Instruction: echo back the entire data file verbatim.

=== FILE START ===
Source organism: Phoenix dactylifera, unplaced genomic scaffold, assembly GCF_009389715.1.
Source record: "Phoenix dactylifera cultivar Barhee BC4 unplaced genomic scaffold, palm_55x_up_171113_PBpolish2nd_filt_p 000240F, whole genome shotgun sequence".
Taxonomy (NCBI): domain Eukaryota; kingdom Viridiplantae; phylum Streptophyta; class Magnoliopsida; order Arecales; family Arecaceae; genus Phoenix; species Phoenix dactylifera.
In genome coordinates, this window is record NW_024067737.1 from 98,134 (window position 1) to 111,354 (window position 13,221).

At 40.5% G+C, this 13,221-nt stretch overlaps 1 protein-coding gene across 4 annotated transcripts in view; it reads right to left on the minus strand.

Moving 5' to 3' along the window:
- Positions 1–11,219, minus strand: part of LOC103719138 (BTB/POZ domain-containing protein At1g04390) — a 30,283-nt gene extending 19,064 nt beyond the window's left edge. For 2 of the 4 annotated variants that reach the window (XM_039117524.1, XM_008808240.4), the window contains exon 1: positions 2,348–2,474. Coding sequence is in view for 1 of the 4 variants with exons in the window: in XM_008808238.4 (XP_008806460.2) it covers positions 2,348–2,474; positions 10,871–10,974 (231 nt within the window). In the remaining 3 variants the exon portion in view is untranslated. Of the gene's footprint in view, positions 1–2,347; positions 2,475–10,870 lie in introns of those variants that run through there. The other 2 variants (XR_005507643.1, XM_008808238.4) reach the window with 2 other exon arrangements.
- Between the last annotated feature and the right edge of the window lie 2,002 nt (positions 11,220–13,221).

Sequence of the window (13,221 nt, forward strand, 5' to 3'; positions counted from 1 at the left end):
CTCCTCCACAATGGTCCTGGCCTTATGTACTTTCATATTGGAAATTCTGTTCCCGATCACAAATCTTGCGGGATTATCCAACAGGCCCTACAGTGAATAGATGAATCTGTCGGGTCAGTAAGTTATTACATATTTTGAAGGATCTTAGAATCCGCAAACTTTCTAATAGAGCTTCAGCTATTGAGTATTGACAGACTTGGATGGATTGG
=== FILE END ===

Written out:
Source organism: Phoenix dactylifera, unplaced genomic scaffold, assembly GCF_009389715.1.
Source record: "Phoenix dactylifera cultivar Barhee BC4 unplaced genomic scaffold, palm_55x_up_171113_PBpolish2nd_filt_p 000240F, whole genome shotgun sequence".
Taxonomy (NCBI): domain Eukaryota; kingdom Viridiplantae; phylum Streptophyta; class Magnoliopsida; order Arecales; family Arecaceae; genus Phoenix; species Phoenix dactylifera.
In genome coordinates, this window is record NW_024067737.1 from 98,134 (window position 1) to 111,354 (window position 13,221).

At 40.5% G+C, this 13,221-nt stretch overlaps 1 protein-coding gene across 4 annotated transcripts in view; it reads right to left on the minus strand.

Moving 5' to 3' along the window:
- Positions 1–11,219, minus strand: part of LOC103719138 (BTB/POZ domain-containing protein At1g04390) — a 30,283-nt gene extending 19,064 nt beyond the window's left edge. For 2 of the 4 annotated variants that reach the window (XM_039117524.1, XM_008808240.4), the window contains exon 1: positions 2,348–2,474. Coding sequence is in view for 1 of the 4 variants with exons in the window: in XM_008808238.4 (XP_008806460.2) it covers positions 2,348–2,474; positions 10,871–10,974 (231 nt within the window). In the remaining 3 variants the exon portion in view is untranslated. Of the gene's footprint in view, positions 1–2,347; positions 2,475–10,870 lie in introns of those variants that run through there. The other 2 variants (XR_005507643.1, XM_008808238.4) reach the window with 2 other exon arrangements.
- Between the last annotated feature and the right edge of the window lie 2,002 nt (positions 11,220–13,221).

Sequence of the window (13,221 nt, forward strand, 5' to 3'; positions counted from 1 at the left end):
CTCCTCCACAATGGTCCTGGCCTTATGTACTTTCATATTGGAAATTCTGTTCCCGATCACAAATCTTGCGGGATTATCCAACAGGCCCTACAGTGAATAGATGAATCTGTCGGGTCAGTAAGTTATTACATATTTTGAAGGATCTTAGAATCCGCAAACTTTCTAATAGAGCTTCAGCTATTGAGTATTGACAGACTTGGATGGATTGG